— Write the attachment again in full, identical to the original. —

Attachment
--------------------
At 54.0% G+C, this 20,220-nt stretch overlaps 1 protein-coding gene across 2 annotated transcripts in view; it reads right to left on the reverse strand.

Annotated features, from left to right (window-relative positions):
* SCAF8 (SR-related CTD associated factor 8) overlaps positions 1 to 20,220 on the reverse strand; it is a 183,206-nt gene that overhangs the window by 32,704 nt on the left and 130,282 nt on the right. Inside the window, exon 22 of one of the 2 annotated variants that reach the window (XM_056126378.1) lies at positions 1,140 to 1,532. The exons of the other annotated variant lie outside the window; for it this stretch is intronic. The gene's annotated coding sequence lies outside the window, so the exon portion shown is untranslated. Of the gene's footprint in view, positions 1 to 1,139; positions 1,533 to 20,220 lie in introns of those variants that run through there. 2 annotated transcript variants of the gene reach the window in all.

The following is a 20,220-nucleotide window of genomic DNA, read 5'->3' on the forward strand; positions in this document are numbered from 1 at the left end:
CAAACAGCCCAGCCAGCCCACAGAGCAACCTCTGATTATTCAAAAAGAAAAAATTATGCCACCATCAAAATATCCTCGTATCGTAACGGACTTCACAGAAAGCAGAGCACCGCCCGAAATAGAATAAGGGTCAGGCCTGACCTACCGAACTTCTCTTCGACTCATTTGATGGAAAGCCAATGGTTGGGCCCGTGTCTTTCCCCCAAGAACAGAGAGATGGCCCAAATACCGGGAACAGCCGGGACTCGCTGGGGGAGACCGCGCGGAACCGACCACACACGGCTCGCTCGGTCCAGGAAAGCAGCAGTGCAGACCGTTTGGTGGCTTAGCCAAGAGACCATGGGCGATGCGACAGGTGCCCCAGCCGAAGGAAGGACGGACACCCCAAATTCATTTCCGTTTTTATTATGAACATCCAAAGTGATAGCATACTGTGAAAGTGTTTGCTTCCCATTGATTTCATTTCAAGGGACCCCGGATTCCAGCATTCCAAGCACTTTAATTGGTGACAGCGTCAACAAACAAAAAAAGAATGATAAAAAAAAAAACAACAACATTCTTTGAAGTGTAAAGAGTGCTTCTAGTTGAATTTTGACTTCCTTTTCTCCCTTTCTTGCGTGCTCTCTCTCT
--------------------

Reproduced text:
At 54.0% G+C, this 20,220-nt stretch overlaps 1 protein-coding gene across 2 annotated transcripts in view; it reads right to left on the reverse strand.

Annotated features, from left to right (window-relative positions):
* SCAF8 (SR-related CTD associated factor 8) overlaps positions 1 to 20,220 on the reverse strand; it is a 183,206-nt gene that overhangs the window by 32,704 nt on the left and 130,282 nt on the right. Inside the window, exon 22 of one of the 2 annotated variants that reach the window (XM_056126378.1) lies at positions 1,140 to 1,532. The exons of the other annotated variant lie outside the window; for it this stretch is intronic. The gene's annotated coding sequence lies outside the window, so the exon portion shown is untranslated. Of the gene's footprint in view, positions 1 to 1,139; positions 1,533 to 20,220 lie in introns of those variants that run through there. 2 annotated transcript variants of the gene reach the window in all.

The following is a 20,220-nucleotide window of genomic DNA, read 5'->3' on the forward strand; positions in this document are numbered from 1 at the left end:
CAAACAGCCCAGCCAGCCCACAGAGCAACCTCTGATTATTCAAAAAGAAAAAATTATGCCACCATCAAAATATCCTCGTATCGTAACGGACTTCACAGAAAGCAGAGCACCGCCCGAAATAGAATAAGGGTCAGGCCTGACCTACCGAACTTCTCTTCGACTCATTTGATGGAAAGCCAATGGTTGGGCCCGTGTCTTTCCCCCAAGAACAGAGAGATGGCCCAAATACCGGGAACAGCCGGGACTCGCTGGGGGAGACCGCGCGGAACCGACCACACACGGCTCGCTCGGTCCAGGAAAGCAGCAGTGCAGACCGTTTGGTGGCTTAGCCAAGAGACCATGGGCGATGCGACAGGTGCCCCAGCCGAAGGAAGGACGGACACCCCAAATTCATTTCCGTTTTTATTATGAACATCCAAAGTGATAGCATACTGTGAAAGTGTTTGCTTCCCATTGATTTCATTTCAAGGGACCCCGGATTCCAGCATTCCAAGCACTTTAATTGGTGACAGCGTCAACAAACAAAAAAAGAATGATAAAAAAAAAAACAACAACATTCTTTGAAGTGTAAAGAGTGCTTCTAGTTGAATTTTGACTTCCTTTTCTCCCTTTCTTGCGTGCTCTCTCTCT